26 February 2015

Wolf Hall: The Inside Story ~ so unlike a historical novel?

I always recommend reading the book before seeing the TV adaptation, as it can be almost impossible to not recall the imagery once the BBC have put their stamp on it.  A possible exception to this is Hilary Mantel’s celebrated novel Wolf Hall. I must admit to struggling a little with the book, although all became clear when I watched the slow-paced but otherwise excellent TV series.

Last night the BBC rounded off the final episode with a fascinating interview with actor Mark Rylance about his performance as Thomas Cromwell.   Asked about historical accuracy, he said, ‘She [Mantel] made it seem so unlike a historical novel. That is maybe why people assume her work is so reckless or careless but she researched this for over five years, so you need to remember she did a lot of work, She didn’t just write a popular version of this story.’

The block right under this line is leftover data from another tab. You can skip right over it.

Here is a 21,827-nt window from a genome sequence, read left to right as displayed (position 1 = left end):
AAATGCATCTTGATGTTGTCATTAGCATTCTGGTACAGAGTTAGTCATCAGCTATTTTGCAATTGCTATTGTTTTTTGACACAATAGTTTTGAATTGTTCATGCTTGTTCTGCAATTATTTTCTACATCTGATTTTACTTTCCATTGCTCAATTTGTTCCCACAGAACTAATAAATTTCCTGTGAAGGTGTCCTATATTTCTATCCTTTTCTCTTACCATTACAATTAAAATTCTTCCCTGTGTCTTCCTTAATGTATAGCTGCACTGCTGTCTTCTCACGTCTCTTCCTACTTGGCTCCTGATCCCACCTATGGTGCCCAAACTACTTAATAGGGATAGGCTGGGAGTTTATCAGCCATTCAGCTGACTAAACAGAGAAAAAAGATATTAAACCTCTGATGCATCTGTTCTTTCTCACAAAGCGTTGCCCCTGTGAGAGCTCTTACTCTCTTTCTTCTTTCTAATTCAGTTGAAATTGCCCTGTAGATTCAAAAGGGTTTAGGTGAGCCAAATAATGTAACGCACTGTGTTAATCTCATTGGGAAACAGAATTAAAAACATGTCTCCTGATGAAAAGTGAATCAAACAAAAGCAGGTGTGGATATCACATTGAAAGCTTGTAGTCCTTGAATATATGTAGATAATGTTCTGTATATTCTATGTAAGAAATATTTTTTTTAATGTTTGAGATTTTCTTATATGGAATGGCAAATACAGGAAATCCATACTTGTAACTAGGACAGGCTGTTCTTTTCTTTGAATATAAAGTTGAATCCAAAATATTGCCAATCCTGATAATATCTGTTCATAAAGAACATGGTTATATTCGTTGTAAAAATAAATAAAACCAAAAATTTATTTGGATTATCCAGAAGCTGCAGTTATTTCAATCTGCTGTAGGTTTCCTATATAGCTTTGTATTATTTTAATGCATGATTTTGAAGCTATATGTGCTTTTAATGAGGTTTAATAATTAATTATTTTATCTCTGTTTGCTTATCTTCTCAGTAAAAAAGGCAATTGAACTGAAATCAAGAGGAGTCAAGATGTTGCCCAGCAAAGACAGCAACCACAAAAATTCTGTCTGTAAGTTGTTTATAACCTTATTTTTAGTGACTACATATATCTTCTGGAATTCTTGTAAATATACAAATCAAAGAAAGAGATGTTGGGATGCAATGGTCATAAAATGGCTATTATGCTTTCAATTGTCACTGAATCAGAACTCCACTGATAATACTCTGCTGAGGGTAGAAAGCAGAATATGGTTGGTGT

This made me sit up and think. As a historical fiction novelist, I wonder if the best compliment I can look forward to is that my work is unlike a historical fiction novel?  What does that mean, I wonder? Perhaps it is really what writing mentor Emma Darwin describes in her thought provoking post: Psychic Distance: What It Is And How To Use It. Mark Rylance also said when he read Wolf Hall ‘it was almost as if you were in the room with them.’ 

As for the debate about Hilary Mantel’s Thomas Cromwell, I applaud any re-telling that challenges the ‘popular view’ of history.  What we ‘know’ is so often derived on accounts written decades after the events and often rely on portraits of uncertain provenance.

Psychic or narrative distance is about where the reader is, relative to the character, so perhaps the challenge is to find ways to new and original ways to not only take readers back in time—but also take them inside the character's heads.

“We don’t see things as they are, we see them as we are.” ~ Anais Nin

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